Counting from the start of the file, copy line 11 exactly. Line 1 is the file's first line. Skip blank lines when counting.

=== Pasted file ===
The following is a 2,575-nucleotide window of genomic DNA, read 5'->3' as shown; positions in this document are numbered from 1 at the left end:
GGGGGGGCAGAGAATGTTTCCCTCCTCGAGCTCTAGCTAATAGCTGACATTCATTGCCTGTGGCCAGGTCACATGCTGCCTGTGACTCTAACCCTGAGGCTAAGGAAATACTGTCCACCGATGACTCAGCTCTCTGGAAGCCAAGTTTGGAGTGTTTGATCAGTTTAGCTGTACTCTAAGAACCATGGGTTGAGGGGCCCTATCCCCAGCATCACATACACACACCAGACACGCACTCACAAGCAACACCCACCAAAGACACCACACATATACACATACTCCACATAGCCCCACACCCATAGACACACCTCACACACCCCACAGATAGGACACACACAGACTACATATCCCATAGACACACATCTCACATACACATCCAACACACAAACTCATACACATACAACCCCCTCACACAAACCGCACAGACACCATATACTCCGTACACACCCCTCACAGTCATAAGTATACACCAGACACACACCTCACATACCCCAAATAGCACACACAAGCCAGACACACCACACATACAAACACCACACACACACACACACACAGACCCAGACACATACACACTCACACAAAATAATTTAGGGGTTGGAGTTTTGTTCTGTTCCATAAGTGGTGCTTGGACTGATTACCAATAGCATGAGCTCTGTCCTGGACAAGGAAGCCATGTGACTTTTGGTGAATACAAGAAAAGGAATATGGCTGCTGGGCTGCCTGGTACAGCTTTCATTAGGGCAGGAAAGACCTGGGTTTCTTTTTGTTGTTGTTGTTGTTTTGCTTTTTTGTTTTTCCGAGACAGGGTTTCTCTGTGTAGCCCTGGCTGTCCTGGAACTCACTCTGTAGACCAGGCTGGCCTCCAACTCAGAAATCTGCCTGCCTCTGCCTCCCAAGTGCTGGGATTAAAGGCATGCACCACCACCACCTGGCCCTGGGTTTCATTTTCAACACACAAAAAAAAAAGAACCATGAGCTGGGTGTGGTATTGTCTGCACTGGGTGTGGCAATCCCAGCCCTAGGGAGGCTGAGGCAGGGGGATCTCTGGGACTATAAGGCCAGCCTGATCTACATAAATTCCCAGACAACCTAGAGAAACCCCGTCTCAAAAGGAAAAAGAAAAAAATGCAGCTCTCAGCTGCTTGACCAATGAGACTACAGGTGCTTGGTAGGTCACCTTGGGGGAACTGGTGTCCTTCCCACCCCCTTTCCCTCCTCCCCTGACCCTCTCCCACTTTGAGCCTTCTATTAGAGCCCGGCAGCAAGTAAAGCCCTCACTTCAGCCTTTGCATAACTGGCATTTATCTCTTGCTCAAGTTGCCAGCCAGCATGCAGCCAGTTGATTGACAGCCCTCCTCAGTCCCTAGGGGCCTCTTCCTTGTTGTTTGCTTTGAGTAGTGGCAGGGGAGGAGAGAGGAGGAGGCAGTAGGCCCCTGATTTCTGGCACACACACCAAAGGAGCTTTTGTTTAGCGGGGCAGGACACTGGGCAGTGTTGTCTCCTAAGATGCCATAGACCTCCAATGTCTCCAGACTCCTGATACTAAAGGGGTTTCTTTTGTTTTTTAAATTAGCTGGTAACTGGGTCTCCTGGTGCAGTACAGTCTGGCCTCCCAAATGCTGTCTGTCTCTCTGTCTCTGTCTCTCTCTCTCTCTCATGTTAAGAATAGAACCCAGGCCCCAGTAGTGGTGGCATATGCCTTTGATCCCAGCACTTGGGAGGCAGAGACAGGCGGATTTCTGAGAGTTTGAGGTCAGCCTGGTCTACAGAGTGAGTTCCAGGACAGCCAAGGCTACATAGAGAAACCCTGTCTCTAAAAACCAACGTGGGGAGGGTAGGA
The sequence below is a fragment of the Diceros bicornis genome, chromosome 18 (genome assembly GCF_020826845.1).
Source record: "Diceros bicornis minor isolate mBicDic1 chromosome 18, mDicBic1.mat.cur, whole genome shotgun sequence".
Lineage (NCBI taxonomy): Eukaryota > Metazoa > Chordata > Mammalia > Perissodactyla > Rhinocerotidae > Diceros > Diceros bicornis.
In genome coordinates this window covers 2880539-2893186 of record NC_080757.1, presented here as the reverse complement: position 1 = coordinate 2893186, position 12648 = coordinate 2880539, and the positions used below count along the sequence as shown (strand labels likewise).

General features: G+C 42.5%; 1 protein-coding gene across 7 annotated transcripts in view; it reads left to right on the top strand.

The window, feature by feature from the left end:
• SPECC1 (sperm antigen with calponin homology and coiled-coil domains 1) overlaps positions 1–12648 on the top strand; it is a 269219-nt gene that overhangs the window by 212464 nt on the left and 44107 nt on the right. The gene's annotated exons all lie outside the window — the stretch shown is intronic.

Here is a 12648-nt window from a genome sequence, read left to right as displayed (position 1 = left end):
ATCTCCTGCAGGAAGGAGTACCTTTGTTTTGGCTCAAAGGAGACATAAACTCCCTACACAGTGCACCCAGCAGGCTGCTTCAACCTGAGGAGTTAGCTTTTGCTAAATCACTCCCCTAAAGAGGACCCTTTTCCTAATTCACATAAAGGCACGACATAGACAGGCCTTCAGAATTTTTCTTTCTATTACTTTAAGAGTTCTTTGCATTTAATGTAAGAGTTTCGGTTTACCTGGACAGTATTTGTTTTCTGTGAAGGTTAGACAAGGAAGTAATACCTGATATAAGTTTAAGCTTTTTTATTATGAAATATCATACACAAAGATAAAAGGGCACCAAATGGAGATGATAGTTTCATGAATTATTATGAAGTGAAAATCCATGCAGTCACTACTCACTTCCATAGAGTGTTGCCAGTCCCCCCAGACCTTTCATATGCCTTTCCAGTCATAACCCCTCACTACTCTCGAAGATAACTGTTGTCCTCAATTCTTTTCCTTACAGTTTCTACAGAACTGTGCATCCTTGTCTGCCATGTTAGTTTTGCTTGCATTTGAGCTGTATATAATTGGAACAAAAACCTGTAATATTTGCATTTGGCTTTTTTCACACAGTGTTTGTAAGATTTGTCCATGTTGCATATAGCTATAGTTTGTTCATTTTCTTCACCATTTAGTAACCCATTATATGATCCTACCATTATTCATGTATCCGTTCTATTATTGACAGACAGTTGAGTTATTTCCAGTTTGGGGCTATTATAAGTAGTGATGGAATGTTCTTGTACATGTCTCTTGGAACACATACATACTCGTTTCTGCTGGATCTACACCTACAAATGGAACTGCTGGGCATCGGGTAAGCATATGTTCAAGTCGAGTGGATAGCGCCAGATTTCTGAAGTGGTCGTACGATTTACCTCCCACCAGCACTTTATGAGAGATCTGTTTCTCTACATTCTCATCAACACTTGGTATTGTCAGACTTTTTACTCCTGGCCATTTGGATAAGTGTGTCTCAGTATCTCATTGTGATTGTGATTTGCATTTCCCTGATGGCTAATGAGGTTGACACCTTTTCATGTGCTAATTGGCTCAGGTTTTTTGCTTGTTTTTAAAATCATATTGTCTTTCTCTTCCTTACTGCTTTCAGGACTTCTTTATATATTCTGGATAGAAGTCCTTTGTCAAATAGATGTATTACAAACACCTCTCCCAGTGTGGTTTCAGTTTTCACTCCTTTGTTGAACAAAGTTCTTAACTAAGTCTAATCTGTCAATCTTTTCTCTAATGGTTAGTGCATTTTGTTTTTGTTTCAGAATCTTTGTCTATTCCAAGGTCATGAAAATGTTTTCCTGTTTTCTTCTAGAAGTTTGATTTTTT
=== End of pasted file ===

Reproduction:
ATCTCCTGCAGGAAGGAGTACCTTTGTTTTGGCTCAAAGGAGACATAAACTCCCTACACAGTGCACCCAGCAGGCTGCTTCAACCTGAGGAGTTAGCTTTTGCTAAATCACTCCCCTAAAGAGGACCCTTTTCCTAATTCACATAAAGGCACGACATAGACAGGCCTTCAGAATTTTTCTTTCTATTACTTTAAGAGTTCTTTGCATTTAATGTAAGAGTTTCGGTTTACCTGGACAGTATTTGTTTTCTGTGAAGGTTAGACAAGGAAGTAATACCTGATATAAGTTTAAGCTTTTTTATTATGAAATATCATACACAAAGATAAAAGGGCACCAAATGGAGATGATAGTTTCATGAATTATTATGAAGTGAAAATCCATGCAGTCACTACTCACTTCCATAGAGTGTTGCCAGTCCCCCCAGACCTTTCATATGCCTTTCCAGTCATAACCCCTCACTACTCTCGAAGATAACTGTTGTCCTCAATTCTTTTCCTTACAGTTTCTACAGAACTGTGCATCCTTGTCTGCCATGTTAGTTTTGCTTGCATTTGAGCTGTATATAATTGGAACAAAAACCTGTAATATTTGCATTTGGCTTTTTTCACACAGTGTTTGTAAGATTTGTCCATGTTGCATATAGCTATAGTTTGTTCATTTTCTTCACCATTTAGTAACCCATTATATGATCCTACCATTATTCATGTATCCGTTCTATTATTGACAGACAGTTGAGTTATTTCCAGTTTGGGGCTATTATAAGTAGTGATGGAATGTTCTTGTACATGTCTCTTGGAACACATACATACTCGTTTCTGCTGGATCTACACCTACAAATGGAACTGCTGGGCATCGGGTAAGCATATGTTCAAGTCGAGTGGATAGCGCCAGATTTCTGAAGTGGTCGTACGATTTACCTCCCACCAGCACTTTATGAGAGATCTGTTTCTCTACATTCTCATCAACACTTGGTATTGTCAGACTTTTTACTCCTGGCCATTTGGATAAGTGTGTCTCAGTATCTCATTGTGATTGTGATTTGCATTTCCCTGATGGCTAATGAGGTTGACACCTTTTCATGTGCTAATTGGCTCAGGTTTTTTGCTTGTTTTTAAAATCATATTGTCTTTCTCTTCCTTACTGCTTTCAGGACTTCTTTATATATTCTGGATAGAAGTCCTTTGTCAAATAGATGTATTACAAACACCTCTCCCAGTGTGGTTTCAGTTTTCACTCCTTTGTTGAACAAAGTTCTTAACTAAGTCTAATCTGTCAATCTTTTCTCTAATGGTTAGTGCATTTTGTTTTTGTTTCAGAATCTTTGTCTATTCCAAGGTCATGAAAATGTTTTCCTGTTTTCTTCTAGAAGTTTGATTTTTT